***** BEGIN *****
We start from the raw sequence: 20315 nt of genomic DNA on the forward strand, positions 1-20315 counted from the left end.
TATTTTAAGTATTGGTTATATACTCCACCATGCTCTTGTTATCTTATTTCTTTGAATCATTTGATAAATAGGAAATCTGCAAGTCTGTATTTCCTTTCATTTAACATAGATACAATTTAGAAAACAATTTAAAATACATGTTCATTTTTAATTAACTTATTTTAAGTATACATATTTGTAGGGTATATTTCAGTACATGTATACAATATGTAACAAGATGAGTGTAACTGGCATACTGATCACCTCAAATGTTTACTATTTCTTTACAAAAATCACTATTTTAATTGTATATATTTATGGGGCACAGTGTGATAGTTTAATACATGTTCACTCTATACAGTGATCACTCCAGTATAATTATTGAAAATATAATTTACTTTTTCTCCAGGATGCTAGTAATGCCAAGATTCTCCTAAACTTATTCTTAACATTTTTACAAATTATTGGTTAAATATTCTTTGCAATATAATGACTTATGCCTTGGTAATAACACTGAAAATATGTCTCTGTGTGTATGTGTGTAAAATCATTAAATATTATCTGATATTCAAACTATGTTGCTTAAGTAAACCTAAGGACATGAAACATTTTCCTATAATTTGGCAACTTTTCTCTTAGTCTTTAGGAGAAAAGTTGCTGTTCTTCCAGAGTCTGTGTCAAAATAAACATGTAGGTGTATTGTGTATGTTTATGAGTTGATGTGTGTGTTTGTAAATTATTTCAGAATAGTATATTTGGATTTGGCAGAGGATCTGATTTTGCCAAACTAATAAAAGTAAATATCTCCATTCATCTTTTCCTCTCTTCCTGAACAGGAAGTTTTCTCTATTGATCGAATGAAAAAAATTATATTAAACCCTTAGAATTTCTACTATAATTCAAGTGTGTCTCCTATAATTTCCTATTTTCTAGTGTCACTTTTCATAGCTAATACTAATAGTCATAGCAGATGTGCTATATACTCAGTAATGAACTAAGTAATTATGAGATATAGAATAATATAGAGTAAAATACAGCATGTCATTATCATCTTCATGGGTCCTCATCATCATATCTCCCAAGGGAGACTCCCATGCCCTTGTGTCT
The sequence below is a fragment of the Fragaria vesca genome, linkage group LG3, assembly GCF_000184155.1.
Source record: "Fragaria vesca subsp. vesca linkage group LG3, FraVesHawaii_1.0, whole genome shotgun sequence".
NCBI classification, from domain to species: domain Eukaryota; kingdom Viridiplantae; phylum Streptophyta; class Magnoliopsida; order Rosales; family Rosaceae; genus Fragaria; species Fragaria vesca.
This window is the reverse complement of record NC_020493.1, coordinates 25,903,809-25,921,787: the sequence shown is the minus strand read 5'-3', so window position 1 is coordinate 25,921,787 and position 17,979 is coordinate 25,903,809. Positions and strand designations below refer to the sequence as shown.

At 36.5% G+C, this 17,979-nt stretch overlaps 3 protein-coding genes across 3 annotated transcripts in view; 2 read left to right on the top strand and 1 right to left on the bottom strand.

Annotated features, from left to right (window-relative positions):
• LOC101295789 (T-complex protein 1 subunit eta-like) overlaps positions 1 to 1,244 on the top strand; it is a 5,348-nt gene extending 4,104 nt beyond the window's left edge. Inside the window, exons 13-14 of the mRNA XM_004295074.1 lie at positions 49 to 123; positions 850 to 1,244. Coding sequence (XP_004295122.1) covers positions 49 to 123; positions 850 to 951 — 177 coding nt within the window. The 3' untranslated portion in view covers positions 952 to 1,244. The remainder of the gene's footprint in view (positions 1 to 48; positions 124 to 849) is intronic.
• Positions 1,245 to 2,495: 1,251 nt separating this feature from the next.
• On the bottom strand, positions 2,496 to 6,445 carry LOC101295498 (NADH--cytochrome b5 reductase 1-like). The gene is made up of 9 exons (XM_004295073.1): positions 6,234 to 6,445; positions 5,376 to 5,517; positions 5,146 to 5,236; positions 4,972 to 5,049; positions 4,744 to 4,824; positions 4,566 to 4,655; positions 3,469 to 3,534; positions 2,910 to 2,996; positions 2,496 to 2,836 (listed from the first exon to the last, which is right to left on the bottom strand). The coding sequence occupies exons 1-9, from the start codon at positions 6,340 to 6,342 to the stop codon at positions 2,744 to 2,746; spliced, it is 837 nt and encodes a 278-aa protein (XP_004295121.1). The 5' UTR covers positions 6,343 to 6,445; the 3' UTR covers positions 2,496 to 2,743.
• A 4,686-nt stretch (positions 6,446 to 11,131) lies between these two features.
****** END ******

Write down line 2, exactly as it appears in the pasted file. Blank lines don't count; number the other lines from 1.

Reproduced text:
TATTTTAAGTATTGGTTATATACTCCACCATGCTCTTGTTATCTTATTTCTTTGAATCATTTGATAAATAGGAAATCTGCAAGTCTGTATTTCCTTTCATTTAACATAGATACAATTTAGAAAACAATTTAAAATACATGTTCATTTTTAATTAACTTATTTTAAGTATACATATTTGTAGGGTATATTTCAGTACATGTATACAATATGTAACAAGATGAGTGTAACTGGCATACTGATCACCTCAAATGTTTACTATTTCTTTACAAAAATCACTATTTTAATTGTATATATTTATGGGGCACAGTGTGATAGTTTAATACATGTTCACTCTATACAGTGATCACTCCAGTATAATTATTGAAAATATAATTTACTTTTTCTCCAGGATGCTAGTAATGCCAAGATTCTCCTAAACTTATTCTTAACATTTTTACAAATTATTGGTTAAATATTCTTTGCAATATAATGACTTATGCCTTGGTAATAACACTGAAAATATGTCTCTGTGTGTATGTGTGTAAAATCATTAAATATTATCTGATATTCAAACTATGTTGCTTAAGTAAACCTAAGGACATGAAACATTTTCCTATAATTTGGCAACTTTTCTCTTAGTCTTTAGGAGAAAAGTTGCTGTTCTTCCAGAGTCTGTGTCAAAATAAACATGTAGGTGTATTGTGTATGTTTATGAGTTGATGTGTGTGTTTGTAAATTATTTCAGAATAGTATATTTGGATTTGGCAGAGGATCTGATTTTGCCAAACTAATAAAAGTAAATATCTCCATTCATCTTTTCCTCTCTTCCTGAACAGGAAGTTTTCTCTATTGATCGAATGAAAAAAATTATATTAAACCCTTAGAATTTCTACTATAATTCAAGTGTGTCTCCTATAATTTCCTATTTTCTAGTGTCACTTTTCATAGCTAATACTAATAGTCATAGCAGATGTGCTATATACTCAGTAATGAACTAAGTAATTATGAGATATAGAATAATATAGAGTAAAATACAGCATGTCATTATCATCTTCATGGGTCCTCATCATCATATCTCCCAAGGGAGACTCCCATGCCCTTGTGTCT